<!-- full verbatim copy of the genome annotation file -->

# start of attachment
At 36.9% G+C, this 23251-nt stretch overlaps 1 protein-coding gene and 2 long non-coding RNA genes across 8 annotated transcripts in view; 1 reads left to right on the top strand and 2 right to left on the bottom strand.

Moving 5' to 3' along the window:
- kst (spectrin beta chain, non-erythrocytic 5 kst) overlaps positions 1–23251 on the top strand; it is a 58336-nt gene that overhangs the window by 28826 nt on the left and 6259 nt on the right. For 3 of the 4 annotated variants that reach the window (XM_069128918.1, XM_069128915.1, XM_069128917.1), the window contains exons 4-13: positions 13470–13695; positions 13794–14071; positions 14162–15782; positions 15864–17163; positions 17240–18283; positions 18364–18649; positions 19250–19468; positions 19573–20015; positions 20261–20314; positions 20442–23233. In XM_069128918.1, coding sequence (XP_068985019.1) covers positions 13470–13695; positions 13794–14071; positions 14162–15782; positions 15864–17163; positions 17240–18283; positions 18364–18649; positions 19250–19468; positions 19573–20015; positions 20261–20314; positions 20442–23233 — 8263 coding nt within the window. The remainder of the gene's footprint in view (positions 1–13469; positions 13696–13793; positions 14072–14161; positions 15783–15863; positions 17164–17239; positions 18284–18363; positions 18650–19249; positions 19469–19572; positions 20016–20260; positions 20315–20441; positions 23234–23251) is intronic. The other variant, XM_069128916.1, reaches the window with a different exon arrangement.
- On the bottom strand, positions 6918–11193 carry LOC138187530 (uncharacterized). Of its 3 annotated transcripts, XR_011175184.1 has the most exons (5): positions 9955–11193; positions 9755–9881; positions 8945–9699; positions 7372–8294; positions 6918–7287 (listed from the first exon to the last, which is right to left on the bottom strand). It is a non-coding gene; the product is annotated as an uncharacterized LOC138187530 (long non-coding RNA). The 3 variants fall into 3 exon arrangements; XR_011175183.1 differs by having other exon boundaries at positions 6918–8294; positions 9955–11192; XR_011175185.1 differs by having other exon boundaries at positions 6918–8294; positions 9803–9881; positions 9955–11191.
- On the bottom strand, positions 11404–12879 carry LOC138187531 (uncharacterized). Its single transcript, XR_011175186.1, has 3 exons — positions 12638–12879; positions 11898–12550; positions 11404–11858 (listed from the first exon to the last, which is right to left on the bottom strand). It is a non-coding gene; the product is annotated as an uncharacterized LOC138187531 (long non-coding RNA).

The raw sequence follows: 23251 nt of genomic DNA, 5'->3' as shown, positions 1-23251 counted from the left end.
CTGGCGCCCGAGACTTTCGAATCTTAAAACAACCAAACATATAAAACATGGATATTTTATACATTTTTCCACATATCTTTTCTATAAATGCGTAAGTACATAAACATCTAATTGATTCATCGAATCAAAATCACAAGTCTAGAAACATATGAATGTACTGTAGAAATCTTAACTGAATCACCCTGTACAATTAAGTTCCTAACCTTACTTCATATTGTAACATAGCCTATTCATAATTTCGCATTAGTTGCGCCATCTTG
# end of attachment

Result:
At 36.9% G+C, this 23251-nt stretch overlaps 1 protein-coding gene and 2 long non-coding RNA genes across 8 annotated transcripts in view; 1 reads left to right on the top strand and 2 right to left on the bottom strand.

Moving 5' to 3' along the window:
- kst (spectrin beta chain, non-erythrocytic 5 kst) overlaps positions 1–23251 on the top strand; it is a 58336-nt gene that overhangs the window by 28826 nt on the left and 6259 nt on the right. For 3 of the 4 annotated variants that reach the window (XM_069128918.1, XM_069128915.1, XM_069128917.1), the window contains exons 4-13: positions 13470–13695; positions 13794–14071; positions 14162–15782; positions 15864–17163; positions 17240–18283; positions 18364–18649; positions 19250–19468; positions 19573–20015; positions 20261–20314; positions 20442–23233. In XM_069128918.1, coding sequence (XP_068985019.1) covers positions 13470–13695; positions 13794–14071; positions 14162–15782; positions 15864–17163; positions 17240–18283; positions 18364–18649; positions 19250–19468; positions 19573–20015; positions 20261–20314; positions 20442–23233 — 8263 coding nt within the window. The remainder of the gene's footprint in view (positions 1–13469; positions 13696–13793; positions 14072–14161; positions 15783–15863; positions 17164–17239; positions 18284–18363; positions 18650–19249; positions 19469–19572; positions 20016–20260; positions 20315–20441; positions 23234–23251) is intronic. The other variant, XM_069128916.1, reaches the window with a different exon arrangement.
- On the bottom strand, positions 6918–11193 carry LOC138187530 (uncharacterized). Of its 3 annotated transcripts, XR_011175184.1 has the most exons (5): positions 9955–11193; positions 9755–9881; positions 8945–9699; positions 7372–8294; positions 6918–7287 (listed from the first exon to the last, which is right to left on the bottom strand). It is a non-coding gene; the product is annotated as an uncharacterized LOC138187530 (long non-coding RNA). The 3 variants fall into 3 exon arrangements; XR_011175183.1 differs by having other exon boundaries at positions 6918–8294; positions 9955–11192; XR_011175185.1 differs by having other exon boundaries at positions 6918–8294; positions 9803–9881; positions 9955–11191.
- On the bottom strand, positions 11404–12879 carry LOC138187531 (uncharacterized). Its single transcript, XR_011175186.1, has 3 exons — positions 12638–12879; positions 11898–12550; positions 11404–11858 (listed from the first exon to the last, which is right to left on the bottom strand). It is a non-coding gene; the product is annotated as an uncharacterized LOC138187531 (long non-coding RNA).

The raw sequence follows: 23251 nt of genomic DNA, 5'->3' as shown, positions 1-23251 counted from the left end.
CTGGCGCCCGAGACTTTCGAATCTTAAAACAACCAAACATATAAAACATGGATATTTTATACATTTTTCCACATATCTTTTCTATAAATGCGTAAGTACATAAACATCTAATTGATTCATCGAATCAAAATCACAAGTCTAGAAACATATGAATGTACTGTAGAAATCTTAACTGAATCACCCTGTACAATTAAGTTCCTAACCTTACTTCATATTGTAACATAGCCTATTCATAATTTCGCATTAGTTGCGCCATCTTG